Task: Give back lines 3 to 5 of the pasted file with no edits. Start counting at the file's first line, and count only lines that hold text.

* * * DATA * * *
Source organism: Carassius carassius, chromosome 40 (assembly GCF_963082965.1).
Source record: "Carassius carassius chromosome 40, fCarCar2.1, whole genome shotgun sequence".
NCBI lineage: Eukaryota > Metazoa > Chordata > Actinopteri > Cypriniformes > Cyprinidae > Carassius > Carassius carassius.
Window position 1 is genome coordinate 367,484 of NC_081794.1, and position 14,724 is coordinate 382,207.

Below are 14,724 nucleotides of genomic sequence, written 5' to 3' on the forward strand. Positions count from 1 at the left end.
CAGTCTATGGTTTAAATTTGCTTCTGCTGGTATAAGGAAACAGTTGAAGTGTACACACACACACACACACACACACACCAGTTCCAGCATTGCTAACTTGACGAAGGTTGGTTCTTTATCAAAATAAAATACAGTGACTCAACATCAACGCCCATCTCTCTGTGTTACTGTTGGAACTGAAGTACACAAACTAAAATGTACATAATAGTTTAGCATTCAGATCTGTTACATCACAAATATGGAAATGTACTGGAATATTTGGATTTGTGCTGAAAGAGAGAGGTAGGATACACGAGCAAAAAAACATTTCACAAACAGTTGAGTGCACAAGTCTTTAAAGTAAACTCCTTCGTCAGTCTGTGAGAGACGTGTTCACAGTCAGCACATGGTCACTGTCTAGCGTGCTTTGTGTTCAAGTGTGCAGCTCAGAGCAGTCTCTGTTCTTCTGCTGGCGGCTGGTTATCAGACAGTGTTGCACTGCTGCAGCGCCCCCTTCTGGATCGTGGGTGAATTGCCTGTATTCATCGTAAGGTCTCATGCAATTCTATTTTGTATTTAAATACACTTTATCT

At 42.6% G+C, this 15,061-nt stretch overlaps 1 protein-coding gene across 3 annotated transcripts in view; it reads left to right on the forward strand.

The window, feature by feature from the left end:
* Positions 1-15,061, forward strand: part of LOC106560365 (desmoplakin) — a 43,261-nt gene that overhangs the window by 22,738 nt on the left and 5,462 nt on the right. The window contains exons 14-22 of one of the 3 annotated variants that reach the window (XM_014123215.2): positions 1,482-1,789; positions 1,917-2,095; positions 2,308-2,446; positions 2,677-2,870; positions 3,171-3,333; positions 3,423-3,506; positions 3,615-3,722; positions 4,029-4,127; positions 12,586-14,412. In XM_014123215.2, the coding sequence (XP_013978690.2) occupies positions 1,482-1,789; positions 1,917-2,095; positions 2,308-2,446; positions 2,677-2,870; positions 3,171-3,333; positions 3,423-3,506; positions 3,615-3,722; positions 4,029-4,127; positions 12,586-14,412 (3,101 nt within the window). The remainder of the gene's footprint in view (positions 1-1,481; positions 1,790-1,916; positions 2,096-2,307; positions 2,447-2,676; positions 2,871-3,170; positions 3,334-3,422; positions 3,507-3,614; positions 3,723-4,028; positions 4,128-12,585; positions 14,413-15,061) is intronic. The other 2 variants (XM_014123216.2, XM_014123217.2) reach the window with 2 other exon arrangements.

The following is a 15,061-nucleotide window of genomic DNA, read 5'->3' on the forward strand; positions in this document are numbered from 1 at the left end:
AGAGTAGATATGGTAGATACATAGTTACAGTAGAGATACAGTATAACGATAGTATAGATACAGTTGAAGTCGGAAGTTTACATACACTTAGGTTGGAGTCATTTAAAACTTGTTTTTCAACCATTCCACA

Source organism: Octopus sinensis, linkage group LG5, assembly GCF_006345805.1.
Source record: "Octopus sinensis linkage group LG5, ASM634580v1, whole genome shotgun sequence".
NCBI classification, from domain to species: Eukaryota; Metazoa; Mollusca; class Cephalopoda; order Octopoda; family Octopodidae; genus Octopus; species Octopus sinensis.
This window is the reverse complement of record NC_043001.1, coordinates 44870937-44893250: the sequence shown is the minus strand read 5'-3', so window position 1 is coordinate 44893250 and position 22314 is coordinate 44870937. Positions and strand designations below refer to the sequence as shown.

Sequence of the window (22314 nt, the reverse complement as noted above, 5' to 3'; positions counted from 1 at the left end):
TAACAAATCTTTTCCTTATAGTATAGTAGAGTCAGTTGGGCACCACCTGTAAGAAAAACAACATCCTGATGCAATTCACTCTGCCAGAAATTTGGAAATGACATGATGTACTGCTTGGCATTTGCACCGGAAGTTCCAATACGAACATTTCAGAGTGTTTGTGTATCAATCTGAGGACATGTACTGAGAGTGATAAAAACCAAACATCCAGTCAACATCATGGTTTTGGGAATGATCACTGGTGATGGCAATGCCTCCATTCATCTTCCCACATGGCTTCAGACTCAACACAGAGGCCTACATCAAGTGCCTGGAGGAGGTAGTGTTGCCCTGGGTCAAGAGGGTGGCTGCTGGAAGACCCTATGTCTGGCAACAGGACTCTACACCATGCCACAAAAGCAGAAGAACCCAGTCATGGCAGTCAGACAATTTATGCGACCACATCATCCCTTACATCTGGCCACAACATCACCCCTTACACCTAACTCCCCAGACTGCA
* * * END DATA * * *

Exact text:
NCBI lineage: Eukaryota > Metazoa > Chordata > Actinopteri > Cypriniformes > Cyprinidae > Carassius > Carassius carassius.
Window position 1 is genome coordinate 367,484 of NC_081794.1, and position 14,724 is coordinate 382,207.

Below are 14,724 nucleotides of genomic sequence, written 5' to 3' on the forward strand. Positions count from 1 at the left end.